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86% of the county I'm visiting today is given over to agricultural use,
which means it has a good claim to be the most rural county in England.
Find out where I am in just a moment in Escape To The Country.
On today's show, we'll be getting ecological,
as we help a couple to realise their green country dream.
Coming up, we've got some incredible properties that make the grade...
-Another box ticked.
..and others that make them giddy.
-You're lighting up in the eye.
-I like that!
But will it all end in carnage?
-Then you're going to make my life murder?
Today, I'm in Shropshire
and this county really has been formed by it's agriculture heritage.
There are still 7,000 active farms here, and this one,
home to these beautiful native breed, Aberdeen Angus cows,
This one is a pioneer, because it was one of the first in the county
to farm in an ecologically, environmentally and pleasing way.
That means that chaps and chapesses like this
are keeping the countryside fresh and beautiful for people like you.
Lying shoulder to shoulder with the Welsh border,
Shropshire may be one of England's quietest corners,
because it's one of the most sparsely populated
and rural counties in the country.
The Shropshire Hills, to the south,
are designated an area of outstanding natural beauty
and cover 300 square miles of undulating ranges and river valleys.
The county is dotted with attractive towns and villages.
One shining example is Ludlow. Renowned for its culinary excellence
and enchanting architecture, it has over 500 listed buildings
and was described by the poet, John Betjeman,
as "the perfect historic town".
When it comes to property prices, Shropshire is definitely a county in two halves.
The south, which is more picturesque and rural, is more expensive.
An average detached house there costs £304,000.
Because stock is limited and demand high,
prices are already going back up to pre-credit crunch levels.
The north was more badly affected by the economic slump
and even though it's well connected to the big industrial centres in the Midlands, it has got
lower house prices, about £50,000 less, than those in the south.
So, although the south is more desirable, if you go north,
you're going to get a lot more property for your money.
For a premium price tag of £1.1m,
this exquisite seven-bedroom country house
sits far north into the county, near Oswestry.
It is set in over seven acres of land
and has generous accommodation inside, arranged over three floors.
There are a whopping 16 acres surrounding this
modern five-bedroom property in Shrewsbury.
On the market for £695,000.
The upside-down layout places the open plan kitchen and living areas on the first floor,
to provide elevated far-reaching views across its own land and beyond.
Lastly, in the rural outskirts of Church Streatham, this attractive
stone and timber house started life as a school
and has been converted to create a unique four-bedroom home.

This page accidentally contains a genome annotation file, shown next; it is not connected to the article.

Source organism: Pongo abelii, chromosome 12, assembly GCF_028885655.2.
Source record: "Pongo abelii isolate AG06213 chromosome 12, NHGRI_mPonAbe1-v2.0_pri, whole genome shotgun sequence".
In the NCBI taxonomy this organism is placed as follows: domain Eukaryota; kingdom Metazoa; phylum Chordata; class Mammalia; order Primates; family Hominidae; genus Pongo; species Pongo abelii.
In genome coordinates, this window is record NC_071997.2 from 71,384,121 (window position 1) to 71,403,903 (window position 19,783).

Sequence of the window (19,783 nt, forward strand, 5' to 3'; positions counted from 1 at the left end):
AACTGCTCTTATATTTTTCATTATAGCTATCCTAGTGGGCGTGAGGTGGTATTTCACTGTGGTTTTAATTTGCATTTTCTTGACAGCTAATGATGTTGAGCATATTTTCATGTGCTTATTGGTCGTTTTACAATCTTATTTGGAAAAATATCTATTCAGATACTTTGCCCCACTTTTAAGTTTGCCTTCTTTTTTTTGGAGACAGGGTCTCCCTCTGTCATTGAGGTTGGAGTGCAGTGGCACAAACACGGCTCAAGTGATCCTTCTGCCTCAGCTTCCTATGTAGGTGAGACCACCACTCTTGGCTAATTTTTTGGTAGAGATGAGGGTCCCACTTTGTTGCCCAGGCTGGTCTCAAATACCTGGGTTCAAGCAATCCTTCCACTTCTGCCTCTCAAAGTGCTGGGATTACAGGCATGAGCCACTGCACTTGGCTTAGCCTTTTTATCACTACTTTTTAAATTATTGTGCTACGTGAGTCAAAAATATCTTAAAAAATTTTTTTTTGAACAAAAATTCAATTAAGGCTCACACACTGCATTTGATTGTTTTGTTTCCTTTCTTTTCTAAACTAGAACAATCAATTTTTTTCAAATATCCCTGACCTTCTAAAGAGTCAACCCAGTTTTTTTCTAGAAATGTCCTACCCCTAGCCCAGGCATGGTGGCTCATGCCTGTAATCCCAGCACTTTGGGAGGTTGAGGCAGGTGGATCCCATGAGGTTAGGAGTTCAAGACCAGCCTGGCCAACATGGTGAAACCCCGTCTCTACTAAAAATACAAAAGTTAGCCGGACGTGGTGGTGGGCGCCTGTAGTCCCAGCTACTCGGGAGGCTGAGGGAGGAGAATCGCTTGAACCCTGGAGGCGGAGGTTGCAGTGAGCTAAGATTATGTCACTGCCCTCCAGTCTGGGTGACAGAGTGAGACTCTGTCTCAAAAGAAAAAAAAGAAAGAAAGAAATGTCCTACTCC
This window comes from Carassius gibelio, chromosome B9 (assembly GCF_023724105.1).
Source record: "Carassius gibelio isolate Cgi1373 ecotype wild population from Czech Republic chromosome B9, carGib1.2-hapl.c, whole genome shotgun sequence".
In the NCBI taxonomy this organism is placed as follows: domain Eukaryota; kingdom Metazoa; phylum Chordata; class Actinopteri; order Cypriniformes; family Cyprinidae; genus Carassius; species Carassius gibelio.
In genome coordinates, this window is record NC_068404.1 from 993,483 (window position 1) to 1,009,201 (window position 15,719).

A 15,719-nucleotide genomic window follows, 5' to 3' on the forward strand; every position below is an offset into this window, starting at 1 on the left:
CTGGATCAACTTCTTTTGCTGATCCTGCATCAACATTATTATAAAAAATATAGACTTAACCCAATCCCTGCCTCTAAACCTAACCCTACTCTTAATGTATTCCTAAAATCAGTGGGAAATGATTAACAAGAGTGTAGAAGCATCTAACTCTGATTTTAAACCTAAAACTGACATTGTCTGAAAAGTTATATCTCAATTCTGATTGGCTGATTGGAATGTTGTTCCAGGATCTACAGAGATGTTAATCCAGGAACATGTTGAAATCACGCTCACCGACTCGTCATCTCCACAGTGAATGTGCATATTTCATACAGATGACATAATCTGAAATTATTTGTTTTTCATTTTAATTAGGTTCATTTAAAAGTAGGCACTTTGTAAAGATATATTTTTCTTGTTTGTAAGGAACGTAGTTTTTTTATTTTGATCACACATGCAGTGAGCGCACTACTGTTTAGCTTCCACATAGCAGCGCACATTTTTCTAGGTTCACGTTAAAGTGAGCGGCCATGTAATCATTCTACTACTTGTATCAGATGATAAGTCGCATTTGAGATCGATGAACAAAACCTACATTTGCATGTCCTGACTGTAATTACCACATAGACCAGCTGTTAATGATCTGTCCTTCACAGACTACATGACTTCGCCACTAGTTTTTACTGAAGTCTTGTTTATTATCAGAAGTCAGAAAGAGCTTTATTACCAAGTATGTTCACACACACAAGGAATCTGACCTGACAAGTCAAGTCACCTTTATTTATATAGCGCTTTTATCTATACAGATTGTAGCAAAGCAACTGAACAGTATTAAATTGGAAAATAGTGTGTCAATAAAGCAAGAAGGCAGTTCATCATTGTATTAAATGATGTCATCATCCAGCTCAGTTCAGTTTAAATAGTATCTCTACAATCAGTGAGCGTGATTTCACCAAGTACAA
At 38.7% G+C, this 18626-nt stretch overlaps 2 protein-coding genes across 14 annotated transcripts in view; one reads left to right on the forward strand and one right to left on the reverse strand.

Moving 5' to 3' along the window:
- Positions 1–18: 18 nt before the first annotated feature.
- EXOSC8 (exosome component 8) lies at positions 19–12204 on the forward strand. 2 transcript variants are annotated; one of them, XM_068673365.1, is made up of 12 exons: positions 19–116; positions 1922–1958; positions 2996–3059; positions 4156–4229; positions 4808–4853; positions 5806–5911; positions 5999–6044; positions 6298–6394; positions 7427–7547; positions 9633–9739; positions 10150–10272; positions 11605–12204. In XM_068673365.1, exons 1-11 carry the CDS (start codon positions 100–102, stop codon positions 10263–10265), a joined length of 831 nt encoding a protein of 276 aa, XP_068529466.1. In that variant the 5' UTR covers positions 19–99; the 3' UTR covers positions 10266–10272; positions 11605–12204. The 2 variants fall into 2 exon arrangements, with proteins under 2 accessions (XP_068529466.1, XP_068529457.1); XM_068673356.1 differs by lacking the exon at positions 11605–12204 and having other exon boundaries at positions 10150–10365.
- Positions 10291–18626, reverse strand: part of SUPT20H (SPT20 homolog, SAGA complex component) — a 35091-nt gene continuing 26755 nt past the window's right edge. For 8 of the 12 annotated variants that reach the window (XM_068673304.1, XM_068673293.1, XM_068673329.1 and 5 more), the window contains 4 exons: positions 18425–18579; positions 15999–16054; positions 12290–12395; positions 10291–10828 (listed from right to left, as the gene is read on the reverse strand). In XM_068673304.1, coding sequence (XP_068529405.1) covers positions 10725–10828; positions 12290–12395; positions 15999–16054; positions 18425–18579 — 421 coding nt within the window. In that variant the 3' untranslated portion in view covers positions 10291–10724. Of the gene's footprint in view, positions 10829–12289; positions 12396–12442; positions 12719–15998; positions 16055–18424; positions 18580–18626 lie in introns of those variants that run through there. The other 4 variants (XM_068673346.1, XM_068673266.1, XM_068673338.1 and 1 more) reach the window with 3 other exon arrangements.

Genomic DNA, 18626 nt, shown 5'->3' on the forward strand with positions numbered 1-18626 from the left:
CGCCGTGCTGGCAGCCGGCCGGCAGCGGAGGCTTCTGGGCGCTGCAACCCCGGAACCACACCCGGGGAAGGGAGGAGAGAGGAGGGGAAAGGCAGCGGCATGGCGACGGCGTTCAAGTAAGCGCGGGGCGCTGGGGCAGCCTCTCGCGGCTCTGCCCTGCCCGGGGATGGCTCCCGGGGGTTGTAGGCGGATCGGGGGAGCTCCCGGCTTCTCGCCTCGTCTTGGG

Costing £400,000, it features a stylish kitchen
and a main reception that maximises its individual character features.
You see, Shropshire has beautiful property and landscape,
just the antidote for a high-stressed, fast-paced city life.
Which is exactly what we need this week.
Practice nurse Anna and husband, Richard, have lived in their
comfortable four-bed family home in Berkhamsted for the past six years.
Perfectly placed to commute into London for Richard's banking job,
but after re-evaluating their priorities, Richard quit the City
last year and they've been busy hatching a plan which they hope
will bring business to the front door.
I think, ideally, I would like a house that is three to four bedroom,
where you could have a couple of bed and breakfast rooms.
Then, I think, we need some outbuildings that have the potential for development
into self-catering accommodation and then some land for further
expansion beyond that, if we're going to be building sustainable eco lodges in a beautiful environment.
An interesting project, but how much land do they need for their eco lodge business?
I think the minimum amount of land we're looking for is
at least five acres and, ideally, 20 or more,
-but I don't know how we'll get on with that in our budget.
I'm not sure how we'd manage that, either.
They've decided to start up this new venture in Shropshire.
Why do they think it will provide the perfect location for this project?
The county itself is a beautiful county, with lots of access
to other counties around it. So for us, I think it is ideal.
I don't think any of our daughters wants us living at the end of the road.
So, I think living in Shropshire is just about far enough from them.
Now that their three daughters have flown the nest, they're hoping for more quality time together.
So aside from guest accommodation, what kind of living quarters will provide their own sanctuary?
I'd love a house that was detached, light and airy with character features -
open fires, a range cooker, a big family area where all the children could come and congregate,
because this is where we live the most.
Major renovations have allowed them to double the footprint of their
their current home. Will they be up for that challenge again?
I'm prepared to go from a wreck to something that is immaculate,
so long as it's got the potential for all the other bits,
but Anna's probably going to be a bit more picky than I am.
I am not very happy to completely rough it and live in a mobile home.